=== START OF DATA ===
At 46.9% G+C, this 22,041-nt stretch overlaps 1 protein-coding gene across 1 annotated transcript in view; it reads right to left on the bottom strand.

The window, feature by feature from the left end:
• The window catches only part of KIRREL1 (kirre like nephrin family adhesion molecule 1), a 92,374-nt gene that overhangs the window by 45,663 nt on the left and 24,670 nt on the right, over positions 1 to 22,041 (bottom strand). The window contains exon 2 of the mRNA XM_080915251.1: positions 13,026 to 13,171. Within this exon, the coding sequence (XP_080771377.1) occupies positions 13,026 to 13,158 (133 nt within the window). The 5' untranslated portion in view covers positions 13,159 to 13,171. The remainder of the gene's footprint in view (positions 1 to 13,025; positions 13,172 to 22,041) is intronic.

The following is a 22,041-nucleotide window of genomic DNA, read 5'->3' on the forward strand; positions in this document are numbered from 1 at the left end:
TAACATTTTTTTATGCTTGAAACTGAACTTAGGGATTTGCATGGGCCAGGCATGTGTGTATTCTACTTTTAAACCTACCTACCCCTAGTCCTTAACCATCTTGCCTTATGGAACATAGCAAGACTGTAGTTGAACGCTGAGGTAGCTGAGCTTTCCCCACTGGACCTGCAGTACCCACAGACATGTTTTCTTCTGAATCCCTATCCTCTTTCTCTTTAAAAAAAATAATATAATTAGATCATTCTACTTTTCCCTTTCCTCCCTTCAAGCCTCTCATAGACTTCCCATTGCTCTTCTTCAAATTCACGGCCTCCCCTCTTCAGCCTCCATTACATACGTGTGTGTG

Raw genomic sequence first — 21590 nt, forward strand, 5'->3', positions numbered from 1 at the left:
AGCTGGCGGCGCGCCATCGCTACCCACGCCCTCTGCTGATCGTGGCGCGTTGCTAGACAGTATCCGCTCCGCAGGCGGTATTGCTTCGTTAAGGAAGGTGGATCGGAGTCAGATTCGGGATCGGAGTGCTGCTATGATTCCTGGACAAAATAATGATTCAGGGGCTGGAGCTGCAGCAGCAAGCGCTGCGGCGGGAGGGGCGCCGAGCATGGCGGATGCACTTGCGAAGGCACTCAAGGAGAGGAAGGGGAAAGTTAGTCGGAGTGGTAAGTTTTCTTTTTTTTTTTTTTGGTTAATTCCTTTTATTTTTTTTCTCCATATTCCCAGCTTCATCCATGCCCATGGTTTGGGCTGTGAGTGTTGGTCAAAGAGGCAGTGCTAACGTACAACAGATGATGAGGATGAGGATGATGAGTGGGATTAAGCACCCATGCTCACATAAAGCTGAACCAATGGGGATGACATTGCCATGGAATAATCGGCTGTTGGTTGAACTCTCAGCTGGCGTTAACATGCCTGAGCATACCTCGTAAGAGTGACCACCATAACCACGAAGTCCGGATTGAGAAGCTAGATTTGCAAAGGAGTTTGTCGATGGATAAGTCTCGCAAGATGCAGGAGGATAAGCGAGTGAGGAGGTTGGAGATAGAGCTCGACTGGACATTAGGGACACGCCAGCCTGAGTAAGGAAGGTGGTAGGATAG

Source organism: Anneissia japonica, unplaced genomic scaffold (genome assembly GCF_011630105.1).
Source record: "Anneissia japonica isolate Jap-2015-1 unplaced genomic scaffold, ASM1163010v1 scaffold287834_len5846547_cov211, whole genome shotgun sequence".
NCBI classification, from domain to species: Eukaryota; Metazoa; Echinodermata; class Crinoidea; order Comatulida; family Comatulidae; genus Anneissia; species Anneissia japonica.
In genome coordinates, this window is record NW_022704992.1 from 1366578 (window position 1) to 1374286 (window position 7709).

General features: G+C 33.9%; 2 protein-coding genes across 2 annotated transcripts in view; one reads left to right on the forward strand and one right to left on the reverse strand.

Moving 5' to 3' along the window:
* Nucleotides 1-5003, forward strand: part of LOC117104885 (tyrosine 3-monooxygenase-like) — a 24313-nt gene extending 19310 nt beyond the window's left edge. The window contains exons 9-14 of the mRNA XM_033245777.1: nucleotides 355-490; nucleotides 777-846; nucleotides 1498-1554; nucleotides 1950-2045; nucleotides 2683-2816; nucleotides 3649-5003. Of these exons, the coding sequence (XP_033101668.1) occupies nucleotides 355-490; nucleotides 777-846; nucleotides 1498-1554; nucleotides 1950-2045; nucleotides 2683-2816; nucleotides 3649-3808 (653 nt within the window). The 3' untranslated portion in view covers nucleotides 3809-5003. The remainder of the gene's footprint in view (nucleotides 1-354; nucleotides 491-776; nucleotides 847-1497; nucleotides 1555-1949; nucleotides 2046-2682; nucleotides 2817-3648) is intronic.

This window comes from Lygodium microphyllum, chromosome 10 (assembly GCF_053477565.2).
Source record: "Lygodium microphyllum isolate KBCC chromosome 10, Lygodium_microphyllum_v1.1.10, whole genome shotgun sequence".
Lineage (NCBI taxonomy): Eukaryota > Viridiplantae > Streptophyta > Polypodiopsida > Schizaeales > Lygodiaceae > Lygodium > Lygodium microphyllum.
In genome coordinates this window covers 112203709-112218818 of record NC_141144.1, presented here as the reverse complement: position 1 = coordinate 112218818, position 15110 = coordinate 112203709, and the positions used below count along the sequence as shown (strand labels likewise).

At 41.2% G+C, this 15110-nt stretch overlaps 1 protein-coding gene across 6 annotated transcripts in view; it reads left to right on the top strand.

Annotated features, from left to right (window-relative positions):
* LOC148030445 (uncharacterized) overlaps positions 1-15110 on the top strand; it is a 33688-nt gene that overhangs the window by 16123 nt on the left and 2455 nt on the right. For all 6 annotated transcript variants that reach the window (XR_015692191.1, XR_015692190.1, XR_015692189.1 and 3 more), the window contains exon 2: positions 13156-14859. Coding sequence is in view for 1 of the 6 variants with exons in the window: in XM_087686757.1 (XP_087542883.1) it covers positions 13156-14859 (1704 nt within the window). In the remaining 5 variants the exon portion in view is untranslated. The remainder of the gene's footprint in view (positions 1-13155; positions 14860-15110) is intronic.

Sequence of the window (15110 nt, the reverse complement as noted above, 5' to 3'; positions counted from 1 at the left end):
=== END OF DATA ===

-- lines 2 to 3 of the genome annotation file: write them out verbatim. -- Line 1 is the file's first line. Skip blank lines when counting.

The window, feature by feature from the left end:
• The window catches only part of KIRREL1 (kirre like nephrin family adhesion molecule 1), a 92,374-nt gene that overhangs the window by 45,663 nt on the left and 24,670 nt on the right, over positions 1 to 22,041 (bottom strand). The window contains exon 2 of the mRNA XM_080915251.1: positions 13,026 to 13,171. Within this exon, the coding sequence (XP_080771377.1) occupies positions 13,026 to 13,158 (133 nt within the window). The 5' untranslated portion in view covers positions 13,159 to 13,171. The remainder of the gene's footprint in view (positions 1 to 13,025; positions 13,172 to 22,041) is intronic.